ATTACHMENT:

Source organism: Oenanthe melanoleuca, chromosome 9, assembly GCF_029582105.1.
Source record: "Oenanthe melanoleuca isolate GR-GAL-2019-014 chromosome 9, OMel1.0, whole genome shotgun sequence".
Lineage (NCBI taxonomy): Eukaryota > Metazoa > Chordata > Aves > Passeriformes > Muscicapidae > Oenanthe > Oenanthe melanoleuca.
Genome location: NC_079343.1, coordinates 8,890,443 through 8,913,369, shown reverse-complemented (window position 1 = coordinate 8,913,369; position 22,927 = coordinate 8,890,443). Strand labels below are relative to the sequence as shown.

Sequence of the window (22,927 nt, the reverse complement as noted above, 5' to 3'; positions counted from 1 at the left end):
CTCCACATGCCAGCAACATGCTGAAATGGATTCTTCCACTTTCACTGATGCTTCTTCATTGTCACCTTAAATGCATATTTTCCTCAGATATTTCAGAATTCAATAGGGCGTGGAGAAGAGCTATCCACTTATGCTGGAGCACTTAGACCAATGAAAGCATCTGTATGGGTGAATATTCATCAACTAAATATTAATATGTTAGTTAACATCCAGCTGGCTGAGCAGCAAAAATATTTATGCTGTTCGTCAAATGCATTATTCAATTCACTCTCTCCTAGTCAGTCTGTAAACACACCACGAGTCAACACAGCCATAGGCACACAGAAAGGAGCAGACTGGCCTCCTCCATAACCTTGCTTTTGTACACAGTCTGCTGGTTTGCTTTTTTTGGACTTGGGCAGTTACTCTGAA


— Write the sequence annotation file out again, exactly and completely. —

Source organism: Oenanthe melanoleuca, chromosome 9, assembly GCF_029582105.1.
Source record: "Oenanthe melanoleuca isolate GR-GAL-2019-014 chromosome 9, OMel1.0, whole genome shotgun sequence".
Lineage (NCBI taxonomy): Eukaryota > Metazoa > Chordata > Aves > Passeriformes > Muscicapidae > Oenanthe > Oenanthe melanoleuca.
Genome location: NC_079343.1, coordinates 8,890,443 through 8,913,369, shown reverse-complemented (window position 1 = coordinate 8,913,369; position 22,927 = coordinate 8,890,443). Strand labels below are relative to the sequence as shown.

Sequence of the window (22,927 nt, the reverse complement as noted above, 5' to 3'; positions counted from 1 at the left end):
CTCCACATGCCAGCAACATGCTGAAATGGATTCTTCCACTTTCACTGATGCTTCTTCATTGTCACCTTAAATGCATATTTTCCTCAGATATTTCAGAATTCAATAGGGCGTGGAGAAGAGCTATCCACTTATGCTGGAGCACTTAGACCAATGAAAGCATCTGTATGGGTGAATATTCATCAACTAAATATTAATATGTTAGTTAACATCCAGCTGGCTGAGCAGCAAAAATATTTATGCTGTTCGTCAAATGCATTATTCAATTCACTCTCTCCTAGTCAGTCTGTAAACACACCACGAGTCAACACAGCCATAGGCACACAGAAAGGAGCAGACTGGCCTCCTCCATAACCTTGCTTTTGTACACAGTCTGCTGGTTTGCTTTTTTTGGACTTGGGCAGTTACTCTGAA